Bismarck and Mitteleuropa
Fairleigh Dickinson Univ Press, Jan 1, 1994 - Biography & Autobiography - 623 pages
This study in the genre of political biography is revisionist. Bismarck emerges as a somewhat more conservative traditionalist than much of the national liberal historiography has depicted him. Moreover, the national orientation in much of the literature on the history of Central Europe during the nineteenth century is also implicitly challenged. Downgrading somewhat the founding of the German Reich of 1871, traditionally viewed as Bismarck's greatest achievement, the author treats this episode as but one of many throughout Bismarck's long career wherein his efforts to build a federative, multiethnic Mitteleuropa encountered many setbacks or otherwise necessitated at best the acceptance of many limited achievements that cumulatively produced a quite incomplete Middle-European system stretching from the northern seas to the mideast.
From this perspective, the author sees the limited victory of Bismarck's Prussia over Franz Joseph's Austria in the War of 1866 as the critical event in the entire history of Bismarckian politics. His policy until then was to achieve a restructuring of the German Confederation on the basis of a joint Austro-Prussian leadership in Mitteleuropa. After Franz Joseph decided in early 1866 that a war was preferable to the limited concessions sought by Bismarck, the Prussian armies failed to inflict on the main Habsburg host the Cannae that the general staff planned for 3 July. Thereafter, Bismarck's task became more difficult than ever.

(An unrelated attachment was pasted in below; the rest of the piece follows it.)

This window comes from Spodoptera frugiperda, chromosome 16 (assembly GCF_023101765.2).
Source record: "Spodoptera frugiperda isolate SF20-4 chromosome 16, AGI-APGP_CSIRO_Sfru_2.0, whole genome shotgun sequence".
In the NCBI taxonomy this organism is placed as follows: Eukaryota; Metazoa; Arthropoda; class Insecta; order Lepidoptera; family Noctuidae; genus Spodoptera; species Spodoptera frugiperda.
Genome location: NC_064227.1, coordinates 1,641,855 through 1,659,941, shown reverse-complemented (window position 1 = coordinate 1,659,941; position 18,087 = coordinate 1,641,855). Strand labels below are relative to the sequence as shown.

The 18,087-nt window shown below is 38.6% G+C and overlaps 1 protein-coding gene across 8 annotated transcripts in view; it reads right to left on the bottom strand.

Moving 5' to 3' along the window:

His labors were often fruitless. His own master, Wilhelm I, and the Prussian bureaucrats, diplomats, and courtiers with direct access to this first of Bismarck's Wilhelmian nemeses could be at least as obstructionist in Berlin as Franz Joseph and his minions in Vienna. In fact, all too often Bismarck's lack of control over the Prussian elites was in part responsible for the resistance of the Habsburg ruling circle.
If Bismarck left his neo-Wilhelmian successors an incomplete system upon his retirement from office, the leadership of the Reich after 1890 was incompetent to continue the great chancellor's work. Berlin never again made the Mitteleuropa conception the central theme of its policy until the great war that Bismarck aimed to prevent with his system. In challenging the commonly held notion of Mitteleuropa historians about "continuity" from the Bismarckian Reich to the "New Order" of the Nazis, the author stresses the much older reichisch and Confederate "continuities" that are evident in Bismarckian system-building. Rejecting the "democratic-moralistic" interpretations of Professor Fritz Fischer and others about German Mitteleuropa imperialism, the author focuses on the "structural-functional" processes of Bismarckian decision-making and system-building through the largely prenational mechanisms of a diplomatic-constitutional federative polity that had developed over many centuries but that neither set of his Wilhelmian antagonists understood or appreciated. In truth, no European statesman - not even one in Vienna - rivaled Bismarck in understanding the baroque complexities of Middle-European politics.
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